After the end of the war, the world waited for some form of balance to be introduced, but Colombo was drifting.
The Rajapakse administration in Colombo thought that by concentrating on the economy, the underlying issues of the ethnic causes will fade into the horizon. Interestingly, President J R Jayawardene also thought the same, and after 1983 we had a period of considerable economic expansion, with mega projects like the Mahaveli scheme and other high cost infrastructure development. But the problem did not go away.
With justice in the battlefield swept under the carpet, the quality of governance deteriorating, and Colombo wishing away the ethnic issue, Sri Lanka’s first encounter at the UNHRC was mishandled by “Rottweiler” diplomacy of Dayan Jayathillake. It was only a matter of time, before the “Empire Strikes Back”.
Most senior Sri Lankan diplomats knew that it was a matter of time.
Later, one of our most senior diplomats HMGS Palihakkara expressed his views.
“Sri Lankan governments, and the political parties, had shown a failure of leadership and that therefore “external prescriptions become inevitable” with the country facing intense international attention.”
“diplomacy was not a “zero sum game of cultivating one or one set of friends at the expense of another”. Instead, it was about seeking common ground.”
He spoke of a society, “where peaceful dissent is seen as an enriching experience and an exciting democratic challenge, and not an act of treachery or treason”.
Members the Rajapaksa government frequently label dissenting voices as “traitors”.
Mr Palihakkara also stated that Sri Lanka’s assertion of its sovereignty should be more than just “sloganeering”.
“Sovereignty must entail a government exercising its authority to uphold the rule of law.”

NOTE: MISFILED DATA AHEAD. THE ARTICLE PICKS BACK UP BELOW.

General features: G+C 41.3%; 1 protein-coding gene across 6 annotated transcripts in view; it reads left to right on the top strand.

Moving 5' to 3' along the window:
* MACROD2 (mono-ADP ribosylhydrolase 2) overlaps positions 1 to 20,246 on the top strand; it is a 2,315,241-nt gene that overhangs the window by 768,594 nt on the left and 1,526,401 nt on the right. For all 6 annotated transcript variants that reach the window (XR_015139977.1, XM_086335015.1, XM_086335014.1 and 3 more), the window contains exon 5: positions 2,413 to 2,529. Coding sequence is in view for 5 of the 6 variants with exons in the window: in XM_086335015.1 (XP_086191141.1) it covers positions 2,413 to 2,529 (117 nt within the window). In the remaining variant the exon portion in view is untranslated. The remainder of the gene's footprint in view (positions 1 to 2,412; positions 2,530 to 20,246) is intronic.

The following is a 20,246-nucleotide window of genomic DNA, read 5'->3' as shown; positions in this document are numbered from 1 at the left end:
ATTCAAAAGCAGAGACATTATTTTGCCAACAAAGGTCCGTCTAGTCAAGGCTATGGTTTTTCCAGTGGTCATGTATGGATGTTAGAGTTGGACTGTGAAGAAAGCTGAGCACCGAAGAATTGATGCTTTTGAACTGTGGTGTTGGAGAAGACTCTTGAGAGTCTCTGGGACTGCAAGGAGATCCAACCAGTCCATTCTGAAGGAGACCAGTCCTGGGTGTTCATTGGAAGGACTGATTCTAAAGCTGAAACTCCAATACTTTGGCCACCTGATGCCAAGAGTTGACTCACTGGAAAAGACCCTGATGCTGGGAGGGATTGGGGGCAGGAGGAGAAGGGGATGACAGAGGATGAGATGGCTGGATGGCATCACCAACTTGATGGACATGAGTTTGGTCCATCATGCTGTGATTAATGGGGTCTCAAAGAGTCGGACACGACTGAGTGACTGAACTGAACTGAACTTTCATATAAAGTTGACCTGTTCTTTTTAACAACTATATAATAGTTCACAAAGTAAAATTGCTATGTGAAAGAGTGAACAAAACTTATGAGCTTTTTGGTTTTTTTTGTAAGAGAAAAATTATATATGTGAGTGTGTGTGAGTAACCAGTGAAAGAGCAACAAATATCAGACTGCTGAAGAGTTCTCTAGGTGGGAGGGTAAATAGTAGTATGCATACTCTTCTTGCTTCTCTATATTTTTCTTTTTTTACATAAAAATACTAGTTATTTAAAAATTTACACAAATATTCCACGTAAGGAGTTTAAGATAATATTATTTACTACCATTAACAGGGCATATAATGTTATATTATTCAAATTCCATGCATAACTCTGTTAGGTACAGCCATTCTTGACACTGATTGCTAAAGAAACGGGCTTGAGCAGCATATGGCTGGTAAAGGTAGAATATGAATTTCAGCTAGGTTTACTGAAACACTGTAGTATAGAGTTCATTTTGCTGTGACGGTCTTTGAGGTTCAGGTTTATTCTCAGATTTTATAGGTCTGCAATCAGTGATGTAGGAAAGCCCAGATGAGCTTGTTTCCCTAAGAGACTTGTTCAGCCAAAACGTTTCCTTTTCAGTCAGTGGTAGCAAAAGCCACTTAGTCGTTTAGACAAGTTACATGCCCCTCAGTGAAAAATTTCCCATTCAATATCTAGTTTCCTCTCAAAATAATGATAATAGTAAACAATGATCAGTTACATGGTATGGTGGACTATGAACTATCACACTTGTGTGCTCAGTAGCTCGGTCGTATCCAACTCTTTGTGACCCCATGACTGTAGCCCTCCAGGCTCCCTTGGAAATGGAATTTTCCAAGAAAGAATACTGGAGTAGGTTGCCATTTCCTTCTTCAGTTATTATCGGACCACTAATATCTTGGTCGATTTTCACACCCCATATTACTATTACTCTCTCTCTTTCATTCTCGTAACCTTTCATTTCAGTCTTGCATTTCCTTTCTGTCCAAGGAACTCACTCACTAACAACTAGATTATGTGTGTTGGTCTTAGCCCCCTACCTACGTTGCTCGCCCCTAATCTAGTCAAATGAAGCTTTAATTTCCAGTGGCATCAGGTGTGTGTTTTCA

If that does not happen, he said, “certain crimes go unpunished, certain offenders enjoy impunity and certain investigations waver”.
Palihakkara had stated that human rights should be upheld in Sri Lanka and that the authorities should launch “humanely responsive policies” to address “the real concerns of the conflict victims’ communities, especially the minorities”.
In a recent NDTV interview in India, our High Commissioner Prasad Kariyawasam indicated that the 13th Amendment to the constitution, in respect of devolution of power to the provinces was going to be “re calibrated”.
These and other statements on the 13th Amendment are not interpreted as an attempt by the Sri Lankan state to strengthen democracy and devolution, but as a desire to water down the 13th amendment by “re calibrating” it, so as to satisfy the “Sinhala cause”, and not the “Sri Lankan cause”.
Last month the team from the United States, which visited Sri Lanka returned with the impression that Colombo was not enthusiastic in implementing the recommendations of the LLRC.
Blake stated that “Government has made many assurances”…., now is the time for the government to take real action…….came away with the sense that the government was still hesitating”
Former British Foreign Secretary David Miliband has stated that the Rajapakse administration are “liars”.
Whether its Palahakkara stating that “sovereignty should be more than just “sloganeering””, Blake stating that “Government has made many assurances” or Miliband calling them outright “liars” they all point to one thing.
There is a huge credibility issue with the Rajapakse presidency.
No one believes them any more.
Thus, “external prescriptions become inevitable” with the country facing intense international attention.”
(The Writer who lives in London, UK was the Editor of the Quarterly “Lanka Outlook”)